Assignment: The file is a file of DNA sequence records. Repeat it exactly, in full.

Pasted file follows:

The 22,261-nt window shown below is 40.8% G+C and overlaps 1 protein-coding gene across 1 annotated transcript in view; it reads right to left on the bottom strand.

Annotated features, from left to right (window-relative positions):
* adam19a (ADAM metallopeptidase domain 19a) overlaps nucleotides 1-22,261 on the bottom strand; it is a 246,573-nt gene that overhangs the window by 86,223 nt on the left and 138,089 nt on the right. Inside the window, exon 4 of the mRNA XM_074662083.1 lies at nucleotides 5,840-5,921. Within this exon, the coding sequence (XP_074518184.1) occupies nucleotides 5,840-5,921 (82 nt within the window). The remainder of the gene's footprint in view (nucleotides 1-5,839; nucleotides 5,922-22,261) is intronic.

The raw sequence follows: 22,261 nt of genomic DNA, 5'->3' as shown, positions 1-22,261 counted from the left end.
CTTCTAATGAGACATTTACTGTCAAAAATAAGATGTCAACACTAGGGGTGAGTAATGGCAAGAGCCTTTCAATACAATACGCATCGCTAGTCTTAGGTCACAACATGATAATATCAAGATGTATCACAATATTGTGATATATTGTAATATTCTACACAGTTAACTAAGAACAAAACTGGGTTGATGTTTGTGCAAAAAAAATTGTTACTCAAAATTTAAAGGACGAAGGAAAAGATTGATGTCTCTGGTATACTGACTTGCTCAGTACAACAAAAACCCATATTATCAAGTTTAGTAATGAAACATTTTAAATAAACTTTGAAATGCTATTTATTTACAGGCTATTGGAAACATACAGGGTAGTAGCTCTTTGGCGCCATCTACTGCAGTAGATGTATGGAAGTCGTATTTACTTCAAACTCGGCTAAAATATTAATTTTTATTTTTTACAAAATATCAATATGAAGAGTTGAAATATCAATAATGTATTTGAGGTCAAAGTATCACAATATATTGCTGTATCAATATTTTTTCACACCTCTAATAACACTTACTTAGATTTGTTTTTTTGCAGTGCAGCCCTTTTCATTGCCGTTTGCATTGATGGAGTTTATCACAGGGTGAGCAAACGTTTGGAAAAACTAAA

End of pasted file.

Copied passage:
The 22,261-nt window shown below is 40.8% G+C and overlaps 1 protein-coding gene across 1 annotated transcript in view; it reads right to left on the bottom strand.

Annotated features, from left to right (window-relative positions):
* adam19a (ADAM metallopeptidase domain 19a) overlaps nucleotides 1-22,261 on the bottom strand; it is a 246,573-nt gene that overhangs the window by 86,223 nt on the left and 138,089 nt on the right. Inside the window, exon 4 of the mRNA XM_074662083.1 lies at nucleotides 5,840-5,921. Within this exon, the coding sequence (XP_074518184.1) occupies nucleotides 5,840-5,921 (82 nt within the window). The remainder of the gene's footprint in view (nucleotides 1-5,839; nucleotides 5,922-22,261) is intronic.

The raw sequence follows: 22,261 nt of genomic DNA, 5'->3' as shown, positions 1-22,261 counted from the left end.
CTTCTAATGAGACATTTACTGTCAAAAATAAGATGTCAACACTAGGGGTGAGTAATGGCAAGAGCCTTTCAATACAATACGCATCGCTAGTCTTAGGTCACAACATGATAATATCAAGATGTATCACAATATTGTGATATATTGTAATATTCTACACAGTTAACTAAGAACAAAACTGGGTTGATGTTTGTGCAAAAAAAATTGTTACTCAAAATTTAAAGGACGAAGGAAAAGATTGATGTCTCTGGTATACTGACTTGCTCAGTACAACAAAAACCCATATTATCAAGTTTAGTAATGAAACATTTTAAATAAACTTTGAAATGCTATTTATTTACAGGCTATTGGAAACATACAGGGTAGTAGCTCTTTGGCGCCATCTACTGCAGTAGATGTATGGAAGTCGTATTTACTTCAAACTCGGCTAAAATATTAATTTTTATTTTTTACAAAATATCAATATGAAGAGTTGAAATATCAATAATGTATTTGAGGTCAAAGTATCACAATATATTGCTGTATCAATATTTTTTCACACCTCTAATAACACTTACTTAGATTTGTTTTTTTGCAGTGCAGCCCTTTTCATTGCCGTTTGCATTGATGGAGTTTATCACAGGGTGAGCAAACGTTTGGAAAAACTAAA